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Dada serving Ital for 25 years

Dada serving Ital for 25 years

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His name is Ian Hamlett, other wise known as Dan Dada and he operates an outlet in an area called Bamboo Gutter, Chauncey on the main Leeward Highway.

Dan Dada is a farmer, who cultivates a two-acre farm at Pembroke, not too far from his business place. {{more}}

At Pembroke, Dan Dada plants fruits and vegetables. At his depot, he prepares vegetarian meals and a variety of juices, mixing this venture with health and nutritional needs.

Besides the Pembroke farm, Dan Dada uses his back yard to enhance his business. There he produces additional crops, some of which are sold at the outlet, used in the preparation of food, or distributed to clients.

An outspoken man, hardened in the battle of survival, Dan Dada is more than an ordinary entrepreneur; he is a Rastafarian, a Nyahbinghi bretheren.

But Dan Dada is not pleased with the authority’s handling of the situation with agriculture here. He is worried that he would have to vacate his Pembroke spot in order to make way for hotel development.

He observes that the food importation bill is rising daily, and that Vincentians have resorted to selling imported vegetables. Dan Dada also notes that food prices go up every day.

He thinks, that “Agriculture has a very important part to play in our economic stability.”

This man is no newcomer to life and its struggles. He has been operating his outlet over the past 25 years, and his wisdom has increased. He remains committed to environmental preservation, and to overall human development.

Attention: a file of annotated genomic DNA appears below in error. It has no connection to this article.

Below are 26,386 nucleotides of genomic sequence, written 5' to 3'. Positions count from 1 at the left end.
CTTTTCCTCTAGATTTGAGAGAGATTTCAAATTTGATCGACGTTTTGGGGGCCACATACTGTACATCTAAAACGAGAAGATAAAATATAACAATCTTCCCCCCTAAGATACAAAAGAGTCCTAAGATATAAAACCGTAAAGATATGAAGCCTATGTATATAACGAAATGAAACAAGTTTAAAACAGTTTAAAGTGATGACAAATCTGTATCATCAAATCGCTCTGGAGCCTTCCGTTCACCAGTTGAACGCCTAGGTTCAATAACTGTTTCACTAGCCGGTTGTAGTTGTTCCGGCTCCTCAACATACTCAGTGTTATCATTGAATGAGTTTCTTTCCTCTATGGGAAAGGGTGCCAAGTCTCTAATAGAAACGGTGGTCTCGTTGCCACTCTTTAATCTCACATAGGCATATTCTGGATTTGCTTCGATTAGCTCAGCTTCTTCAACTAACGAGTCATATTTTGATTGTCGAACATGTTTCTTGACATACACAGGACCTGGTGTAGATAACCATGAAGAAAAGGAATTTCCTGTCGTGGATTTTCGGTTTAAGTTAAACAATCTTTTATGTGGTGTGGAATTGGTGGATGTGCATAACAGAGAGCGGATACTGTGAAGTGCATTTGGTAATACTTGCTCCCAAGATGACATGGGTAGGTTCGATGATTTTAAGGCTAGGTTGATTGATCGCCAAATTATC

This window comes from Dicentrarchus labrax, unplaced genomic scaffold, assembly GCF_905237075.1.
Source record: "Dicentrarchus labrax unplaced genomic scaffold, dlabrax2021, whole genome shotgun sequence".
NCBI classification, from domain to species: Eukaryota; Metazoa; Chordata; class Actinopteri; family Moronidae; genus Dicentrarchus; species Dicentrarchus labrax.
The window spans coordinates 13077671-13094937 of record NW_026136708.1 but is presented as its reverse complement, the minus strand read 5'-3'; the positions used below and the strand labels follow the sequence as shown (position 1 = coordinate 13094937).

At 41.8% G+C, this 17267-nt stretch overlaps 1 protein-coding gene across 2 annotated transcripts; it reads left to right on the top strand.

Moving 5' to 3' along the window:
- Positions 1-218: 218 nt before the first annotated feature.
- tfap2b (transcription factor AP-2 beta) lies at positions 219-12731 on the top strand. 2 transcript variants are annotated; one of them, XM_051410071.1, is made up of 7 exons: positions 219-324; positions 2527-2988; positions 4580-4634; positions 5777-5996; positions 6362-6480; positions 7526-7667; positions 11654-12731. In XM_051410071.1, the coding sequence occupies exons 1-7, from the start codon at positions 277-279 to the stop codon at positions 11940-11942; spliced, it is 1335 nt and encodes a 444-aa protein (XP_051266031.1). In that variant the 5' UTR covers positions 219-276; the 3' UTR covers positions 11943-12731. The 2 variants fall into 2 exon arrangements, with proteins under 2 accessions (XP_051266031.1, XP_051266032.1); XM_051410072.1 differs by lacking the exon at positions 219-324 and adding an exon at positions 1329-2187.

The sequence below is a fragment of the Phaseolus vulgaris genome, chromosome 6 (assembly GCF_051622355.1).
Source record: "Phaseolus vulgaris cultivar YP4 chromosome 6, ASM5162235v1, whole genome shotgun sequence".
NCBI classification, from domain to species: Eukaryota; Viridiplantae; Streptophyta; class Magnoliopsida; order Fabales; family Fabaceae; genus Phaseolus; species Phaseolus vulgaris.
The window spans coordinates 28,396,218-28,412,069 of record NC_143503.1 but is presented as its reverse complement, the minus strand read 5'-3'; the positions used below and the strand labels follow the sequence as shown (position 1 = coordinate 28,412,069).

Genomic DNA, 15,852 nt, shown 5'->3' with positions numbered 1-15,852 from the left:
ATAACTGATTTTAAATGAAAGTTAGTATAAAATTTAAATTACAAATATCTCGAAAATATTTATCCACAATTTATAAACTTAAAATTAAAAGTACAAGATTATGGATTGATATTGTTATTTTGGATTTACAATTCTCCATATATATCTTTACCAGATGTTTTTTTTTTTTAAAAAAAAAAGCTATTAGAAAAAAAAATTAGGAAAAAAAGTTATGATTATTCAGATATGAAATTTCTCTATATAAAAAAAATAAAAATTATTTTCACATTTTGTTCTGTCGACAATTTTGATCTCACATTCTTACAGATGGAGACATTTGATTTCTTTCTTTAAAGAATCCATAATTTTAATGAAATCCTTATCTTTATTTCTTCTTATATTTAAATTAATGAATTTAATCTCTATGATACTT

Dan Dada is also a herbalist whose recommendations have provided relief to many.

In addition, the Searchlight newspaper is his favourite publication “Me always rate that paper. It always has more up to date happenings,” he pointed out.

Even though he accepts the notion of the world being a global village, he has a vision of his own and wants some protection for Vincentians.

“I see an invasion by Syria and Lebanon. I have heard the cry of the Vincentian, because they work on Vincy plantation and now the work is over, they don’t have a home in Vincy land,” Dan Dada said.

He observed: “I heard the Prime Minister (Dr. Ralph Gonsalves) say he has an Ethiopian connection. I am telling Black man look to Africa.”

Dan Dada is concerned about national affairs and observed: “If you look in the city, 90 per cent of the business is controlled by Syrian and Lebanese.”

He does not confine himself to agriculture however and his natural ability allows him to contribute to cultural development.

He plans to sing with the North South Leeward Calypso Tent in this season and already has a number called ‘One little belly full.’

This comes as no real surprise since he comes from the musical Hamlett family. He is brother to former national calypso monarch Elgin ‘Black Ebou’ Hamlett, and South Leeward calypso monarch Derek ‘Sick’ Alexander.

And to prove his seriousness, he sang some verses of one of his songs for this year. But he dismisses the competitive aspect of calpyso.

“Me nah so much in the competition. I just want to promote the culture,” he stated.

And to endorse his position, he pointed to the ongoing Digicel rising star contest.

“Check out what happen to Kellis Quashie,” Dan dada pointed out.

“How yo going to say one man win and one man lose,’ he added.

Dan Dada is a typical example of the Vincentian citizenry.

His faith is strong and his belief in the Rastafarian philosophy has guided him through the years.

He knows that it is a matter of survival of the fittest, and he ensures that he maintains a high degree of mental and physical alertness.

He has undergone his share of harassment and prosecution owing to his practice of the Rastafarian lifestyle. But he has a plea on behalf of the nation’s youths and that is: “We need the land. If the youths can’t be independent, it go always cause war and crime.”

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